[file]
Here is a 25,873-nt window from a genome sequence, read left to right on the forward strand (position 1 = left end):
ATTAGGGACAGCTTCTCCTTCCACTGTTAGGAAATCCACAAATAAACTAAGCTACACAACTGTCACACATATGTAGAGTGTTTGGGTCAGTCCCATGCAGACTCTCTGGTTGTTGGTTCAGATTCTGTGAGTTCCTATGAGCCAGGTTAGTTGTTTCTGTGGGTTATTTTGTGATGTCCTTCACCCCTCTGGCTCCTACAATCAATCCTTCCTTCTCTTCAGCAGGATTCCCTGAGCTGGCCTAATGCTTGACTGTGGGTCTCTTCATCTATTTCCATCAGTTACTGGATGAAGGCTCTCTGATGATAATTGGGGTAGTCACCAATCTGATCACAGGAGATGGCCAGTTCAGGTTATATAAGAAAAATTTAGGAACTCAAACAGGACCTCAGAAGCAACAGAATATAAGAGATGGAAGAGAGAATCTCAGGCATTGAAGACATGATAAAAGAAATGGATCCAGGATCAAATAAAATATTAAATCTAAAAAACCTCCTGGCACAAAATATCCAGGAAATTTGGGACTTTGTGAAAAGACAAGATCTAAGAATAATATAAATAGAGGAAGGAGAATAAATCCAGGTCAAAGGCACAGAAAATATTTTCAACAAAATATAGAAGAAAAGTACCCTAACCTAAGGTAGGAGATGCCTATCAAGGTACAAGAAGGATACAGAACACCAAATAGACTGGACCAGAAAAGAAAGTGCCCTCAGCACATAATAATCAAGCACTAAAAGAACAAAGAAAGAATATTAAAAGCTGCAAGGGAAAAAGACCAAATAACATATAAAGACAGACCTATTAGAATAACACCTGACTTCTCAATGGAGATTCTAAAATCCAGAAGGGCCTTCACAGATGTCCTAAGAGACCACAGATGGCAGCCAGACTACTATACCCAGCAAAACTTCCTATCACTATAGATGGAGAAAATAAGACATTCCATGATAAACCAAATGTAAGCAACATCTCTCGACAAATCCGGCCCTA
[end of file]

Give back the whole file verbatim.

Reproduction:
Here is a 25,873-nt window from a genome sequence, read left to right on the forward strand (position 1 = left end):
ATTAGGGACAGCTTCTCCTTCCACTGTTAGGAAATCCACAAATAAACTAAGCTACACAACTGTCACACATATGTAGAGTGTTTGGGTCAGTCCCATGCAGACTCTCTGGTTGTTGGTTCAGATTCTGTGAGTTCCTATGAGCCAGGTTAGTTGTTTCTGTGGGTTATTTTGTGATGTCCTTCACCCCTCTGGCTCCTACAATCAATCCTTCCTTCTCTTCAGCAGGATTCCCTGAGCTGGCCTAATGCTTGACTGTGGGTCTCTTCATCTATTTCCATCAGTTACTGGATGAAGGCTCTCTGATGATAATTGGGGTAGTCACCAATCTGATCACAGGAGATGGCCAGTTCAGGTTATATAAGAAAAATTTAGGAACTCAAACAGGACCTCAGAAGCAACAGAATATAAGAGATGGAAGAGAGAATCTCAGGCATTGAAGACATGATAAAAGAAATGGATCCAGGATCAAATAAAATATTAAATCTAAAAAACCTCCTGGCACAAAATATCCAGGAAATTTGGGACTTTGTGAAAAGACAAGATCTAAGAATAATATAAATAGAGGAAGGAGAATAAATCCAGGTCAAAGGCACAGAAAATATTTTCAACAAAATATAGAAGAAAAGTACCCTAACCTAAGGTAGGAGATGCCTATCAAGGTACAAGAAGGATACAGAACACCAAATAGACTGGACCAGAAAAGAAAGTGCCCTCAGCACATAATAATCAAGCACTAAAAGAACAAAGAAAGAATATTAAAAGCTGCAAGGGAAAAAGACCAAATAACATATAAAGACAGACCTATTAGAATAACACCTGACTTCTCAATGGAGATTCTAAAATCCAGAAGGGCCTTCACAGATGTCCTAAGAGACCACAGATGGCAGCCAGACTACTATACCCAGCAAAACTTCCTATCACTATAGATGGAGAAAATAAGACATTCCATGATAAACCAAATGTAAGCAACATCTCTCGACAAATCCGGCCCTA